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Snoqualmie school district approves capital facilities plan
A new impact fee, new middle school, and new elementary school, in that order, are all in the plans for the Snoqualmie Valley School District. The fee and construction projects were detailed in the capital facilities plan approved by the school board at its June 28 meeting.
The plan, which projects the district's capital facilities needs through 2017, based on student enrollment projections, will now be presented to the taxing agencies that collect school impact fees for the district, including King County, and the cities of North Bend and Snoqualmie.
If the county and city approve the district's capital facilities plan, the school district will receive, beginning in 2013, $8,688.48 in impact fees for each new single-family home to begin the permitting process, and $3,220.38 for each new multi-family residential unit to begin the process. The fees represent an almost 2 percent increase in the single-family rate, and a 17.5 percent increase in the multi-family rate, although the multi-family rate is still almost 1 percent lower than the fee set in the 2010 plan, for collection in 2011.
The district is allowed to assess these fees to offset the cost of building new facilities that are needed as the community's population grows. In the plan is a new 650-student-capacity middle school, to be built in 2015, and a 600-student-capacity elementary school, to be built in 2017, and the annexation of Snoqualmie Middle School into the Mount Si High School campus.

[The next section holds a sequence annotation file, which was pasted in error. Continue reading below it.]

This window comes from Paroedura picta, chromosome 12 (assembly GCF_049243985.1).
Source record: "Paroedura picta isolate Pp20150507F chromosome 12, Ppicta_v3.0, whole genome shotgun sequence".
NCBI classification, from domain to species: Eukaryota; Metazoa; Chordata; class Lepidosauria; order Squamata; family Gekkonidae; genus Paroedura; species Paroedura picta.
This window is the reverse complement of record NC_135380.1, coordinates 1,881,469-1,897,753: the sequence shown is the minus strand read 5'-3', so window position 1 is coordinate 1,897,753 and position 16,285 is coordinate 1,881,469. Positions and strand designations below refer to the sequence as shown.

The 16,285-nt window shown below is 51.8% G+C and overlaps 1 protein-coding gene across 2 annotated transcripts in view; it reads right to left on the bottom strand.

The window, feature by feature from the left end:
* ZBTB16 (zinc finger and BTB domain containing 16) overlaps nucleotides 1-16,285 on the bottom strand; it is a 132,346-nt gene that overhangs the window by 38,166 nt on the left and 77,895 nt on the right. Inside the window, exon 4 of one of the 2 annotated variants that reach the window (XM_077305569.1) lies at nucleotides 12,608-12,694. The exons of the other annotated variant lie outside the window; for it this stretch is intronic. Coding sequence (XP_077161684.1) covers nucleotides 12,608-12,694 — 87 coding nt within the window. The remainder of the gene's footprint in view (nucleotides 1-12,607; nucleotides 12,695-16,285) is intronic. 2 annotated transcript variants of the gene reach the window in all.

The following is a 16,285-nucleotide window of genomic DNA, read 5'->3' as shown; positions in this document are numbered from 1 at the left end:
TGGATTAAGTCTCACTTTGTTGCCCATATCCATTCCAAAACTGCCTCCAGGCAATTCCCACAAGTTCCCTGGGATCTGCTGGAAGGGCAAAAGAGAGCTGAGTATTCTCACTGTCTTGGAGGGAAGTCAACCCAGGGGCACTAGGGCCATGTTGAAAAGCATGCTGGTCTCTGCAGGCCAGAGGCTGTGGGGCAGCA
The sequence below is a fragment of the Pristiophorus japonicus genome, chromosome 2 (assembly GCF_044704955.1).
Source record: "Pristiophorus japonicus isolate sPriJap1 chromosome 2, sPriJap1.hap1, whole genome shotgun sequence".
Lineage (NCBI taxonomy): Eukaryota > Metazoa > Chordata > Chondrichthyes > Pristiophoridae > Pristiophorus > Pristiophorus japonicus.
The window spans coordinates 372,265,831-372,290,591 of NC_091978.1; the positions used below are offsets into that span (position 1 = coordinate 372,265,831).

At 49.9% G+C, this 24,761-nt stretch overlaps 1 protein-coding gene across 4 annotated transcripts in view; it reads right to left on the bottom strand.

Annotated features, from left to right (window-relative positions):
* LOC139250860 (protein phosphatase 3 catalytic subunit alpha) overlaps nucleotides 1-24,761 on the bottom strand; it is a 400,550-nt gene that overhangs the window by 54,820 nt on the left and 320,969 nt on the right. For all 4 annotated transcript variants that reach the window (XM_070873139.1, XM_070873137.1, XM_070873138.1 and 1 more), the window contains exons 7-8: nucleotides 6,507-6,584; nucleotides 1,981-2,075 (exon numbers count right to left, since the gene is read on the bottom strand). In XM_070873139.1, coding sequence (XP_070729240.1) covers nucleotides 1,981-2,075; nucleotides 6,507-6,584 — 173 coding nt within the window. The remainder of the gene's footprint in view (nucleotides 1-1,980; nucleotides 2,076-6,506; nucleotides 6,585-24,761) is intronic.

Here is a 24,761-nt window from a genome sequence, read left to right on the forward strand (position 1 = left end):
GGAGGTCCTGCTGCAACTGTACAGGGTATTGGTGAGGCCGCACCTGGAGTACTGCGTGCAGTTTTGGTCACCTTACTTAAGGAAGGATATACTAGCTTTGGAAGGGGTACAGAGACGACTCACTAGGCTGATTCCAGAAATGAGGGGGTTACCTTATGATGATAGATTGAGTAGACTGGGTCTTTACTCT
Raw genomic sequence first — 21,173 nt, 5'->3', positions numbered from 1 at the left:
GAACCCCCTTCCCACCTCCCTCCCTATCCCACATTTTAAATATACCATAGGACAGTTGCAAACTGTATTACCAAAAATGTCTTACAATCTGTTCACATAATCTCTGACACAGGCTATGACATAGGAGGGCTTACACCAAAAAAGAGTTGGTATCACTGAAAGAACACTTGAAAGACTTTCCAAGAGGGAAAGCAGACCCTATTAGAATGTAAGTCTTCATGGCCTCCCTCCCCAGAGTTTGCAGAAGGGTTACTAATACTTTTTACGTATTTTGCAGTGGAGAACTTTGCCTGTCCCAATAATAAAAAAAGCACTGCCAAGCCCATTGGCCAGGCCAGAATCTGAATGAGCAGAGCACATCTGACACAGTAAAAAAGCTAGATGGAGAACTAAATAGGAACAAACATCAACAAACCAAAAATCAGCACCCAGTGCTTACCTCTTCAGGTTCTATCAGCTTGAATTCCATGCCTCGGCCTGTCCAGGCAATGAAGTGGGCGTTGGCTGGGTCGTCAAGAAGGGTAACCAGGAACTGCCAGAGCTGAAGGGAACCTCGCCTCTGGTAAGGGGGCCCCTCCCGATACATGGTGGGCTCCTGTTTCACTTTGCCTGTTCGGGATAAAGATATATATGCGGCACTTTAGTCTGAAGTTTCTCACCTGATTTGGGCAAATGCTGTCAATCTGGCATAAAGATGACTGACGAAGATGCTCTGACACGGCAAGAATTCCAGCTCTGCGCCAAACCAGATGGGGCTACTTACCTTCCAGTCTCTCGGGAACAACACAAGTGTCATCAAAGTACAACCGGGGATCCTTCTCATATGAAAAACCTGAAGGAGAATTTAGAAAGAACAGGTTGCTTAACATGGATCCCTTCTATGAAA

District projections indicate that there isn't enough space in the elementary schools to house the 2012-13 population of about 2,800 students (K-5), and about 535 of them will be housed in portable classrooms. For the next three years, the district will add more portable classrooms to contain the estimated 950 students who will need them by 2016. With the portables, the elementary schools are not expected to exceed their capacity before a new school, planned for 2017, is built. By that year, elementary enrollment is projected to be 3,255.
At the middle school level, enrollment will exceed permanent capacity in 2013, when the district converts SMS to part of the high school. With the loss of space for 448 students, the district will place 302 students in portable classrooms. The following year, an estimated 334 will be in portables, leaving a projected 20 students to be crowded into the existing spaces. If a planned middle school is built in 2015 -- dependent on the outcome of a February 2013 bond vote the district will hold -- the district would have space for 1,880 middle schoolers, more than ample for the 1,577 students projected for that year. Middle school enrollment by 2017 is expected to be 1,611.
Like the elementary schools, Mount Si High School does not have enough permanent capacity to contain all of its students this fall, and will rely on portable classrooms to house students even after taking over SMS. The 2012-13 projected enrollment of 1,648 will push 357 students into portables, but the following year, with SMS, the capacity shortfall is projected to be only six students. The addition of SMS to Mount Si High School will expand the school's permanent capacity to just over 1,700 students, but enrollment projections suggest the student count will pass 2,000 by the 2016-17 school year.
For information about the school district, visit www.svsd410.org.